Khaalid Walls, spokesman for Immigration and Customs Enforcement, said Tuesday: "While ICE does not comment on pending litigation, ICE is serious about responding to complaints or allegations of racial profiling and does not tolerate profiling by its personnel."

Spokesmen for the other agencies declined to comment. Kate O'Malley, a spokeswoman for Frontier Airlines, said it "has a policy of not commenting on pending litigation."

After the incident, Frontier spokesman Peter Kowalchuk said employees followed protocol by reporting suspicious activity after "concerns expressed by passengers on the aircraft and our flight attendants" about the two men seated next to Hebshi.

"As an airline, our duty and that of our flight crews is to ensure the safety of our passengers and we have the responsibility to report any suspicious behavior to law enforcement officials," O'Malley said. Steinberg said the ACLU was unable to reach the two Indian-American men who sat next to Hebshi.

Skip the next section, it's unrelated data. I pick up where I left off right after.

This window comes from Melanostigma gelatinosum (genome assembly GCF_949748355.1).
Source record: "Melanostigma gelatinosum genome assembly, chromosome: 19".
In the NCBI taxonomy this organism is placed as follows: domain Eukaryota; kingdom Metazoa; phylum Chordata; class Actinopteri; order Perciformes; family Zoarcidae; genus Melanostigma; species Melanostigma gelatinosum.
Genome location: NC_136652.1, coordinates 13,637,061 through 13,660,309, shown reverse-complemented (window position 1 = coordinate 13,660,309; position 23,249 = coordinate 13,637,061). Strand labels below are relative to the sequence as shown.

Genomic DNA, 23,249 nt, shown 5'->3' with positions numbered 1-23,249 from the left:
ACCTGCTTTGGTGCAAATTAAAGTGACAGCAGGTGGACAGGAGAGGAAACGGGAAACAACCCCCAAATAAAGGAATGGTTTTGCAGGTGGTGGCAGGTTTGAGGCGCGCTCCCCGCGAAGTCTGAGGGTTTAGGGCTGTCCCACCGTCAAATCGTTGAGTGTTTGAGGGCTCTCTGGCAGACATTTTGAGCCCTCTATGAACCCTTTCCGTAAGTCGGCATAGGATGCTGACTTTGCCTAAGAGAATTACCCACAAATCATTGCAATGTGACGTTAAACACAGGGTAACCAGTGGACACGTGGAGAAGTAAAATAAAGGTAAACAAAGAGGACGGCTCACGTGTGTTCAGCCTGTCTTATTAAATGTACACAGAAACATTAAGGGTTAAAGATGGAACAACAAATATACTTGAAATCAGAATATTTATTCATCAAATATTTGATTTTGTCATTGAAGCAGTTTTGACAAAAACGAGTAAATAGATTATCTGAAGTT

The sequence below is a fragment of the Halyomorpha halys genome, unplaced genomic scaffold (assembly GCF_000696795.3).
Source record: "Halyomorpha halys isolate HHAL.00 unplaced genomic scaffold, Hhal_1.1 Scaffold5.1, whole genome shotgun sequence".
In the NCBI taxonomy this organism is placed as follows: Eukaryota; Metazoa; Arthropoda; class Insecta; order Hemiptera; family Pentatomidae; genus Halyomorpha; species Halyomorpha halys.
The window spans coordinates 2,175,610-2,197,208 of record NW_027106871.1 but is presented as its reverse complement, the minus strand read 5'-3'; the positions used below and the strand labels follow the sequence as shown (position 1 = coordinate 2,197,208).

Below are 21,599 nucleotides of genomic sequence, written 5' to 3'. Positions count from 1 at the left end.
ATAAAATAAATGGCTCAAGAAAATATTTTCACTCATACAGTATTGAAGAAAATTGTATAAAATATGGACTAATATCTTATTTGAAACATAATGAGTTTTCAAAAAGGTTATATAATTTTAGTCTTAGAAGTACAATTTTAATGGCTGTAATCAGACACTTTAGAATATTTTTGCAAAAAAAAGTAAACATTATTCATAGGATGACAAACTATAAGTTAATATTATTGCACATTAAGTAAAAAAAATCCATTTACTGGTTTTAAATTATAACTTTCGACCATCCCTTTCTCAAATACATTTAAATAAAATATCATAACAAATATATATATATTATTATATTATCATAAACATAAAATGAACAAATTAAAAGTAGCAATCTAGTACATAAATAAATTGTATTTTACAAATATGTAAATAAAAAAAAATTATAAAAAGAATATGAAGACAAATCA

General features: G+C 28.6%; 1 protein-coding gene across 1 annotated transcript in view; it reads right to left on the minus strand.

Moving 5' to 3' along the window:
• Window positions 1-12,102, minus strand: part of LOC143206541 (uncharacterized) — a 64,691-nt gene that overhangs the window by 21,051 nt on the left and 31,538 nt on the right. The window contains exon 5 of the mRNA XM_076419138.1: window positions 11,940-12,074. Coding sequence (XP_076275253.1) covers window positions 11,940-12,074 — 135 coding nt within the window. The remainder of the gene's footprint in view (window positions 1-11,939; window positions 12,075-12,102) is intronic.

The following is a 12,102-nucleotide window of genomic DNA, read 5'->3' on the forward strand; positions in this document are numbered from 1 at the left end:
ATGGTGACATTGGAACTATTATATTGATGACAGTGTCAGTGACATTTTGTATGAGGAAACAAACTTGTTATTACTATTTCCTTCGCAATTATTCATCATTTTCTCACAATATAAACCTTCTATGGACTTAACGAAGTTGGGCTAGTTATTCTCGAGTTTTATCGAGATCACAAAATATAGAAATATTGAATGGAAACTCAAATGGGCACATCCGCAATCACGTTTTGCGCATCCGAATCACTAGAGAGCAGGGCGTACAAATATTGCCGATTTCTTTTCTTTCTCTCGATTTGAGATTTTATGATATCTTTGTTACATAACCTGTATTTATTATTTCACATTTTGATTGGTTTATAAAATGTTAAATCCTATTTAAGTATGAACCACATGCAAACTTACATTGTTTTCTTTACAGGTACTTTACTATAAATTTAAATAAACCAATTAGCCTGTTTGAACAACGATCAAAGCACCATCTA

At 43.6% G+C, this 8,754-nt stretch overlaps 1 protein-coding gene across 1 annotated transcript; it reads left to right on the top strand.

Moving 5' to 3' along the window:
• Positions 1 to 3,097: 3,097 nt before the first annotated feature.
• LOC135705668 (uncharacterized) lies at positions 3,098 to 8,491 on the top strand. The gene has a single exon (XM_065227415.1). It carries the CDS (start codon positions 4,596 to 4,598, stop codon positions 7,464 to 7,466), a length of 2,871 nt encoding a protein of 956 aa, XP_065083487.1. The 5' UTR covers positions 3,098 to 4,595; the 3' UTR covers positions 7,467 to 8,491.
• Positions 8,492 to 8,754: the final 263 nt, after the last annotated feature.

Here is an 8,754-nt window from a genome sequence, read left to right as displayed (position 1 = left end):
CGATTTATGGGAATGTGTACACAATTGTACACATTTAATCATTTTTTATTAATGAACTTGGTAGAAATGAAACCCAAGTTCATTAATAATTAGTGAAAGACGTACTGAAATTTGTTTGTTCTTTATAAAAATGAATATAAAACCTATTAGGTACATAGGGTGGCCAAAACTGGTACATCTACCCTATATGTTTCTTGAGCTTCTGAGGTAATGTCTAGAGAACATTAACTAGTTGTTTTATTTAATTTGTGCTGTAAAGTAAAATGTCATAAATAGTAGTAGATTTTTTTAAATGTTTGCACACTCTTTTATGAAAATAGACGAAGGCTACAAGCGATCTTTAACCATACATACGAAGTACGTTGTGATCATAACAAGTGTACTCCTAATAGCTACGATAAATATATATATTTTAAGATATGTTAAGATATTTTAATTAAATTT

New Mexico

Massacre Suspect Nehemiah Griego's Family: Teen Was 'Bright, Curious,' but 'Troubled'


Relatives of a New Mexico teenager accused of killing his mother, father and younger siblings with an assault rifle, then telling police he hoped to shoot up a Walmart, are described as stunned by his actions and "heartbroken over this senseless tragedy."

Though surviving relatives conceded in an unsigned "family statement" that 15-year-old Nehemiah Griego is a "troubled young man," the statement also described him as an outgoing boy who loved music and hoped one day to serve in the military.

"We know him as a bright, curious and incredibly talented young man. He was a brother, nephew, grandson and cousin," said the statement, obtained by the ABC News affiliate KOAT in Albuquerque from former New Mexico state Sen. Eric Griego, the suspect's uncle.